REGINA -- As the NDP Opposition pushes for long-term care reform, Saskatchewan’s COVID-19 death toll builds – and care homes continue to be the site of a number of coronavirus fatalities.

According to the Ministry of Health, as of Feb. 3, 117 people have died of COVID-19 in Saskatchewan special care homes (also referred to as long-term care homes) and personal care homes since the beginning of the pandemic.

The majority of those deaths have been in private homes. The Ministry said 44 people have died in contract special care homes, which are private for-profit, and 42 deaths have been at affiliate special care homes, which are private non-profit. Ten people have died in private personal care homes, and there have been 19 deaths in SHA special care homes, which are public.


Extendicare – which is the province’s only for-profit provider – faced a major outbreak in December at its Parkside home in Regina. The virus impacted more than 200 residents, triggered an Ombudsman investigation and ignited the NDP’s calls for reform. 

The facility’s death count differs depending on the source; according to the NDP, 43 people died of COVID-19 at Extendicare Parkside, the government said 38 in its letter to the Ombudsman, and Extendicare said 41.

On Jan. 22, the SHA confirmed there had been 41 COVID-19 deaths at Extendicare Parkside – two deaths were removed from the count on Jan. 20. The health authority said the deaths were “not confirmed to be COVID-19 related” though the residents had tested positive for the virus.

The province’s chief medical health officer said there is a detailed discussion before a cause of death is determined and in some cases, a death that was attributed to COVID-19 is revised, or COVID-19 may be an incidental finding.

“There is a confirmation that happens with care providers including physicians,” Dr. Saqib Shahab said during a press conference on Tuesday. “You may have a situation when there is an outbreak, and someone may be COVID positive but actually asymptomatic. The death may have been due to pre-existing conditions or someone was doing poorly in a situation where other factors were involved.”

According to Extendicare, out of the 41 deaths associated with the Extendicare Parkside outbreak, 38 deaths occurred at the Parkside facility and three residents who tested positive after being transferred to Pioneer Village also died. 

There is currently an active outbreak at Extendicare Preston in Saskatoon. Extendicare said as of Tuesday, nine people at the home have died due to COVID-19.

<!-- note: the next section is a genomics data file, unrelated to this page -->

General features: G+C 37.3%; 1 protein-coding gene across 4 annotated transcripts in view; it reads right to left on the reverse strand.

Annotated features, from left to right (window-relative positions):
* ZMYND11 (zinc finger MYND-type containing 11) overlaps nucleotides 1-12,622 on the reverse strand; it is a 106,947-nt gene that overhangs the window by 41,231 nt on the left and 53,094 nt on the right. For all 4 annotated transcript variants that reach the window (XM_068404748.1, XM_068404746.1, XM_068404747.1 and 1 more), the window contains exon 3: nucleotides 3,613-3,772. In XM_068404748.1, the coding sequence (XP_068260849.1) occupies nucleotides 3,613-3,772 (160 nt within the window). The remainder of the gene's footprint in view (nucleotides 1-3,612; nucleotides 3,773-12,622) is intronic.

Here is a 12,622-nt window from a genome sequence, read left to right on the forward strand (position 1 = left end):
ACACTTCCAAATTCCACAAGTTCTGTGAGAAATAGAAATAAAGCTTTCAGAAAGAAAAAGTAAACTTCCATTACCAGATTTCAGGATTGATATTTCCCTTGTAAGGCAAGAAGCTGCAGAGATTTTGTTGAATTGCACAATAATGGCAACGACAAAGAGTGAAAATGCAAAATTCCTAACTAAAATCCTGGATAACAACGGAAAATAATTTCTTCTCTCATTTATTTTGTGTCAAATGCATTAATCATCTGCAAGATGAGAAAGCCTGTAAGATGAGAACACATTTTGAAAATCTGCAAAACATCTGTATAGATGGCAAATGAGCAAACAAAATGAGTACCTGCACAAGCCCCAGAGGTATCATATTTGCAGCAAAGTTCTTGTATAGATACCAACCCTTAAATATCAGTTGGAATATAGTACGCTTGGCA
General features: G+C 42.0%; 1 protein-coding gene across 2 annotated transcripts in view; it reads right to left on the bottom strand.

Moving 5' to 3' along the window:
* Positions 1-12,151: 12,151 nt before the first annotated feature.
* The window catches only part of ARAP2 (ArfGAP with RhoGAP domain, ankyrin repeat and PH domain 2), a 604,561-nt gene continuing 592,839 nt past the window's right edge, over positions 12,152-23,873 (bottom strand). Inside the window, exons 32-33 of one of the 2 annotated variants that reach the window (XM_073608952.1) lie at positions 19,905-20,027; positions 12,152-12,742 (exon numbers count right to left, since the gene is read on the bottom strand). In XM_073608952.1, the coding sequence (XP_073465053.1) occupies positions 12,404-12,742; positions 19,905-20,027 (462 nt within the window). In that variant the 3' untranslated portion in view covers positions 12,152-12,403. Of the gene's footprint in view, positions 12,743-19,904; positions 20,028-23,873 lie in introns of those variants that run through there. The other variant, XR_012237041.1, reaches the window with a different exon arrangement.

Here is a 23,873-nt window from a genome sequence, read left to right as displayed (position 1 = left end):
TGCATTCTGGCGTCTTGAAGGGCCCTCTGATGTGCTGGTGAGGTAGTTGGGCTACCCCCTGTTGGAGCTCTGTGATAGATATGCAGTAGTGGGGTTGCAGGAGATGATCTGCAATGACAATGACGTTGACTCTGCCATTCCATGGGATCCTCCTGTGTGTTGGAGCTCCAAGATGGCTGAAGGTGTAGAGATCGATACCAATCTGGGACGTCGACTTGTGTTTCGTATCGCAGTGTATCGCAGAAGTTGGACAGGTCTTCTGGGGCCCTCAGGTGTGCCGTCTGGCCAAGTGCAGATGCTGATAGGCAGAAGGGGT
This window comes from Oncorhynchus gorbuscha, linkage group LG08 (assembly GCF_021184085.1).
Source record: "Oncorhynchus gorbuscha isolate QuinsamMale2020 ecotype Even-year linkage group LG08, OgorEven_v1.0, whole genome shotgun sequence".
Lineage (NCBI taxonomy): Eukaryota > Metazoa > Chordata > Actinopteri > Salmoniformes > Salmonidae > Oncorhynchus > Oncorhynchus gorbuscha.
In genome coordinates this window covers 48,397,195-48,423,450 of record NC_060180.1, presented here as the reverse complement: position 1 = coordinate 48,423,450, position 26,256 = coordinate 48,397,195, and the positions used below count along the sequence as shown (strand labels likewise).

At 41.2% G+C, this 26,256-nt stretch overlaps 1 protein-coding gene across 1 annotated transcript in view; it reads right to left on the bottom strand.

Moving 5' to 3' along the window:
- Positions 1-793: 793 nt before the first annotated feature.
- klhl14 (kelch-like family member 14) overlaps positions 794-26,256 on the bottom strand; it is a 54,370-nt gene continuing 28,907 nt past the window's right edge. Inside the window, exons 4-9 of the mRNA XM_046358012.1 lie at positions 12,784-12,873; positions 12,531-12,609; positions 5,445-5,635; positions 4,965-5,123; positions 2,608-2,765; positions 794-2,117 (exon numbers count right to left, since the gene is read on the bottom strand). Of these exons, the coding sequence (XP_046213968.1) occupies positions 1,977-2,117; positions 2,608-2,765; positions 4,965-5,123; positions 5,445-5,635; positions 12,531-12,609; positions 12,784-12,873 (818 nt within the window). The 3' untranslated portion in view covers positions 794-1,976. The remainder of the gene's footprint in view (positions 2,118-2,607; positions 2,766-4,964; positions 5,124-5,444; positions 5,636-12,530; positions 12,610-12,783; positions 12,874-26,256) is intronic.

According to Health Canada, Saskatchewan’s death rate for the last 14 days is eight per 100,000 people – tied with Quebec for the top spot. The province’s COVID-19 death count in January alone was equal to last year’s total.

Care facilities in Saskatchewan were relatively unscathed during the first wave of the pandemic, however, the second wave hit homes with blunt force. Out of the 117 COVID-19 deaths in care homes, 108 have happened since Dec. 1.

According to the government’s list of active outbreaks, there are currently 27 outbreaks of the virus listed under various types of care homes.

Health sector consultant Dr. Dennis Kendel said several factors contribute to long-term care home’s vulnerability, including close quarters.

“The proximity of people to one another in older facilities – where there's more than one person in a room – means that [COVID-19] does spread more aggressively than it would if we had a population of elderly people living in their own houses where they can simply stay at home,” said Kendel.

Kendel said the arrival of the U.K. variant in the province “certainly raises more concern.” 

The U.K. variant of the virus – also known as the B.1.1.7. variant – has raced through a long-term care home in a Barrie, Ont. As of Wednesday, there have been 90 diagnoses, with an additional 57 possible cases, and 66 deaths since an outbreak was declared on Jan. 8. 


The Saskatchewan NDP has pleaded with the government for care home reform. On Tuesday, the party called for an end to for-profit care homes and recommended the five Extendicare facilities in the province be transferred to the management of the SHA. 

The premier was asked if his government is interested in taking over Extendicare facilities in Saskatchewan during the province’s COVID-19 update on Tuesday.

“I think the people of Saskatchewan know very well we have committed vast amounts of resources to ensure that long term care in Saskatchewan is as safe as it can possibly be,” responded Moe.

The NDP has also called for Extendicare’s financial agreements to be included in the Ombudsman’s investigation. The party claimed the provider has continued to pay dividends to its shareholders throughout the pandemic.

In a statement, Extendicare said it continues to invest in protections for staff and residents, and its “long standing dividend practices are not a barrier to these investments.”

Dr. Dennis Kendel said the arrangement the NDP is calling for need to be considered “not just in the heat of the moment” but on a long-term basis.

According to Kendel, privately operated facilities can be safe, so long as “rigorous” standards and inspection practices are in place, and residents come first.

“You need to have some regulations that guarantee that the operators of such facilities don't make the return on investment to investors a higher priority than residence safety,” said Kendel. 

Extendicare emphasized that it has taken “decisive steps” throughout the pandemic to protect residents. Spokesperson Laura Gallant said the care home provider has spent $42.5 million on pandemic measures and received approximately $22.7 million in government funding from various pandemic program that partially offsets those costs.